2017 will bring Republican control to D.C. It will also potentially bring tax reform. Both President Elect Donald Trump and House Republicans have proposed sweeping changes to the U.S. tax system, which we have briefly summarized below.
Individual Income Taxes
The U.S. tax system currently has seven individual tax brackets ranging from 10% to 39.6% and four filing statuses (single, married filing joint, married filing separate, and head of household). The Trump Plan proposes three tax brackets of 12%, 25%, and 33%. It also proposes eliminating the head of household filing status.
The Trump Plan proposes repealing the alternative minimum tax, repealing the 3.8% tax on net investment income (commonly known as the Medicare surtax), and taxing carried interest at ordinary income rates. The current taxation of carried interest allows certain owners of private equity and hedge funds to tax their compensation at capital gain rates as opposed to higher ordinary income tax rates and is viewed by many as a tax loophole that needs to be closed. Interestingly, the Trump Plan does not propose lowering the current maximum capital gains rate of 20%. Alternatively, the House Plan proposes excluding 50% of capital gains, interest income, and dividends from tax but taxing the remaining 50% at ordinary income rates.
The Trump Plan proposes several changes to both the standard deduction and itemized deductions. The proposals include increasing the standard deduction for single filers from $6,300 to $15,000 and increasing the standard deduction for married filing joint filers from $12,600 to $30,000. The Trump Plan proposes capping itemized deductions at $200,000 for married filing joint filers and $100,000 for single filers. Alternatively, the House Plan proposes eliminating all itemized deductions other than the charitable contribution and mortgage interest deductions. The Trump Plan also proposes eliminating personal exemptions. Under current law, taxpayers are allowed personal exemptions of $4,050 for themselves and for each dependent.
The Trump Plan makes several proposals aimed at helping those with childcare expenses. For married filing joint taxpayers with income under $500,000 and single taxpayers with income under $250,000, The Trump Plan proposes a deduction for childcare for children under the age of 13, which would be capped at the state average and for eldercare for a dependent. The deduction would be limited to four children per taxpayer, but the use of a stay-at-home parent or grandparent would be permitted. The deduction for eldercare would be capped at $5,000 per year. For certain low income taxpayers, the Trump Plan proposes rebates for childcare expenses through the Earned Income Tax Credit. The Trump Plan also proposes allowing taxpayers to establish Dependent Care Savings Accounts. Contributions would be limited to $2,000 per year with the government providing a 50% match on parental contributions of up to $1,000 for low-income taxpayers.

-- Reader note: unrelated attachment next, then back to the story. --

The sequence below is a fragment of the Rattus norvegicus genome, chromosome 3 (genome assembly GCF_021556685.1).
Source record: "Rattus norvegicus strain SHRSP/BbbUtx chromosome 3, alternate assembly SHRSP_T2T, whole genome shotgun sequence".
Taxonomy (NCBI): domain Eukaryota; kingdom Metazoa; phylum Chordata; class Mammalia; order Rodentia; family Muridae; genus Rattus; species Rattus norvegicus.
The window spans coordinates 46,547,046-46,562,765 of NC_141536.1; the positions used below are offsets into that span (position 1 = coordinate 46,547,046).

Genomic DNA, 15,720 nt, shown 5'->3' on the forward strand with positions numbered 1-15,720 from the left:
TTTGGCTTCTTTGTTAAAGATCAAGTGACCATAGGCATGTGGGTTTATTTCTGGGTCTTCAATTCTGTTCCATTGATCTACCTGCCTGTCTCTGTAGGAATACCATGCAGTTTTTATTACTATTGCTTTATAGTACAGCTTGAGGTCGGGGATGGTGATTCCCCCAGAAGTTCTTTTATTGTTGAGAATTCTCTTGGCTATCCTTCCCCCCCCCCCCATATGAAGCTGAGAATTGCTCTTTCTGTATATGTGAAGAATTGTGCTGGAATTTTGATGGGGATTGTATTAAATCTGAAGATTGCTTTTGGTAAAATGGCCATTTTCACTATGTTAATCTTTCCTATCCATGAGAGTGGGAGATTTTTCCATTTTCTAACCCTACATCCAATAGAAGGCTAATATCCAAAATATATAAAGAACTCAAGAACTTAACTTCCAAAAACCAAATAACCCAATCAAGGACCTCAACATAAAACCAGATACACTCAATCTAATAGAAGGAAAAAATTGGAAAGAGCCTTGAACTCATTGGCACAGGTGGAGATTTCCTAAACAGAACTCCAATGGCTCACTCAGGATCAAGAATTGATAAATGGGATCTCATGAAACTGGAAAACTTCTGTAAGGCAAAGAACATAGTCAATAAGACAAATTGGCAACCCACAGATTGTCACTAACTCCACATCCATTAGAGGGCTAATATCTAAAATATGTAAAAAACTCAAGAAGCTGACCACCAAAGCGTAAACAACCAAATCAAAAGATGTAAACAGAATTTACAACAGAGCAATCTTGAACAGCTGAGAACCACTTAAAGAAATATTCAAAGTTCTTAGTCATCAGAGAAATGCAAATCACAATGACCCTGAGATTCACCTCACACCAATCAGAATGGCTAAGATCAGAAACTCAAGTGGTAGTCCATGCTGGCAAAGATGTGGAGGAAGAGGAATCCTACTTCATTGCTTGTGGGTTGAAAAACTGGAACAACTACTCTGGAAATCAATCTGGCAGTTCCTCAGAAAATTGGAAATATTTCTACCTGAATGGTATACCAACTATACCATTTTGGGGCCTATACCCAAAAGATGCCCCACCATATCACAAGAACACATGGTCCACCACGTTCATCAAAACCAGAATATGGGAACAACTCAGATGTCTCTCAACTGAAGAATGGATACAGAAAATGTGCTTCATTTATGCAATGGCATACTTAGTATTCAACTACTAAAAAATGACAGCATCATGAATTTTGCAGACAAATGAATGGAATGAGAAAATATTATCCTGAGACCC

The Trump Plan proposes taxing corporate income at 15%, eliminating most deductions and credits (other than the research and development credit), and eliminating the corporate alternative minimum tax. Alternatively, the House Plan proposes taxing corporate income at 20%.
The Trump Plan also proposes that the annual cap for the business tax credit for on-site childcare be increased to $500,000 from the current amount of $150,000 and that the recapture period be reduced from ten years to five years.
Under current law, profits earned abroad by U.S. corporations are taxed only when they are brought back to the U.S. The Trump Plan proposes a deemed repatriation of corporate earnings and profits not previously subject to U.S. tax at a rate of 10%.
Under current law, most pass-through entities (partnerships, S corporations, and disregarded entities such as single member LLCs) do not pay tax at the entity level. Instead, the income flows through, and is taxed to, the owners. The Trump Plan proposes a 15% tax at the entity level on reinvested earnings. Alternatively, the House Plan proposes a 25% entity level tax for active business income.
The Trump Plan proposes a repeal of the estate tax. It also proposes a repeal of the step-up in basis. In lieu of the estate tax, the Trump Plan proposes eliminating the estate and generation-skipping transfer taxes and instead taxing beneficiaries when they dispose of property inherited from a decedent.
Neither The Trump Plan nor the House Plan has made proposals concerning the gift tax.
Should taxpayers do anything in anticipation of tax reform? With Republican control in D.C., it is almost certain that some tax changes will occur, however, President-Elect Trump and Republican leaders do not wholly agree on what those tax changes should be. It is also likely that Republicans in the House and the Senate may be hesitant to enact broad changes that would increase the deficit and national debt.
Another thing to keep in mind is that tax bills that are not revenue neutral (i.e., those that increase or decrease the amount of money coming into the federal government) must either have supermajority support (60 senators) or be adopted through the reconciliation process, which would mean that the new laws could likely not be effective for longer than 10 years (think of the Bush tax cuts that sunset after 10 years).
For those wanting to take action, certain things to consider are postponing taxable gifts until more is known about the possible repeal of the estate tax, accelerating payment of itemized deductions that would be in excess of the cap proposed by the Trump Plan, and postponing the realization of taxable income until 2017 in anticipation of lower tax rates.